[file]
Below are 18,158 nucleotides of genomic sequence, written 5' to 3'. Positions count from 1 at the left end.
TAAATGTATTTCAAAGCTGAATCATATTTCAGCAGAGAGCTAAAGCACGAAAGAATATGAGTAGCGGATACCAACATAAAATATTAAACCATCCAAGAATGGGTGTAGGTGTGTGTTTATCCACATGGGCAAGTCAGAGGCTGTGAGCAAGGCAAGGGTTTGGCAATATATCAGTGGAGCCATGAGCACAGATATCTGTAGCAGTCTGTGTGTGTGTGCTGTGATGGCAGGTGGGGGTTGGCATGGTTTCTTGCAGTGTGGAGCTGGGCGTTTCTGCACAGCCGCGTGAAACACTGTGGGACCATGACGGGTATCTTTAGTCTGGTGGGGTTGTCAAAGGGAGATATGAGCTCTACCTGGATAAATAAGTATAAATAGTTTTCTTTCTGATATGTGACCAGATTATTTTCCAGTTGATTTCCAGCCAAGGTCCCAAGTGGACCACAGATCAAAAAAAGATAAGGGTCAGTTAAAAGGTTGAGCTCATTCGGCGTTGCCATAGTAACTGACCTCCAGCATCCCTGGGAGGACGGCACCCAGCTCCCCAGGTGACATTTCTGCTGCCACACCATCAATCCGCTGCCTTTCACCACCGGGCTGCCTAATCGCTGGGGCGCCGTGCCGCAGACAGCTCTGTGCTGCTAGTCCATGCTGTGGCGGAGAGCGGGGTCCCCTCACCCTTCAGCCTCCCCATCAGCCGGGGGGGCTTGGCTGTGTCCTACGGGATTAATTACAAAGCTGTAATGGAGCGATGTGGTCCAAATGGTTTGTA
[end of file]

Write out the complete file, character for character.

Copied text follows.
Below are 18,158 nucleotides of genomic sequence, written 5' to 3'. Positions count from 1 at the left end.
TAAATGTATTTCAAAGCTGAATCATATTTCAGCAGAGAGCTAAAGCACGAAAGAATATGAGTAGCGGATACCAACATAAAATATTAAACCATCCAAGAATGGGTGTAGGTGTGTGTTTATCCACATGGGCAAGTCAGAGGCTGTGAGCAAGGCAAGGGTTTGGCAATATATCAGTGGAGCCATGAGCACAGATATCTGTAGCAGTCTGTGTGTGTGTGCTGTGATGGCAGGTGGGGGTTGGCATGGTTTCTTGCAGTGTGGAGCTGGGCGTTTCTGCACAGCCGCGTGAAACACTGTGGGACCATGACGGGTATCTTTAGTCTGGTGGGGTTGTCAAAGGGAGATATGAGCTCTACCTGGATAAATAAGTATAAATAGTTTTCTTTCTGATATGTGACCAGATTATTTTCCAGTTGATTTCCAGCCAAGGTCCCAAGTGGACCACAGATCAAAAAAAGATAAGGGTCAGTTAAAAGGTTGAGCTCATTCGGCGTTGCCATAGTAACTGACCTCCAGCATCCCTGGGAGGACGGCACCCAGCTCCCCAGGTGACATTTCTGCTGCCACACCATCAATCCGCTGCCTTTCACCACCGGGCTGCCTAATCGCTGGGGCGCCGTGCCGCAGACAGCTCTGTGCTGCTAGTCCATGCTGTGGCGGAGAGCGGGGTCCCCTCACCCTTCAGCCTCCCCATCAGCCGGGGGGGCTTGGCTGTGTCCTACGGGATTAATTACAAAGCTGTAATGGAGCGATGTGGTCCAAATGGTTTGTA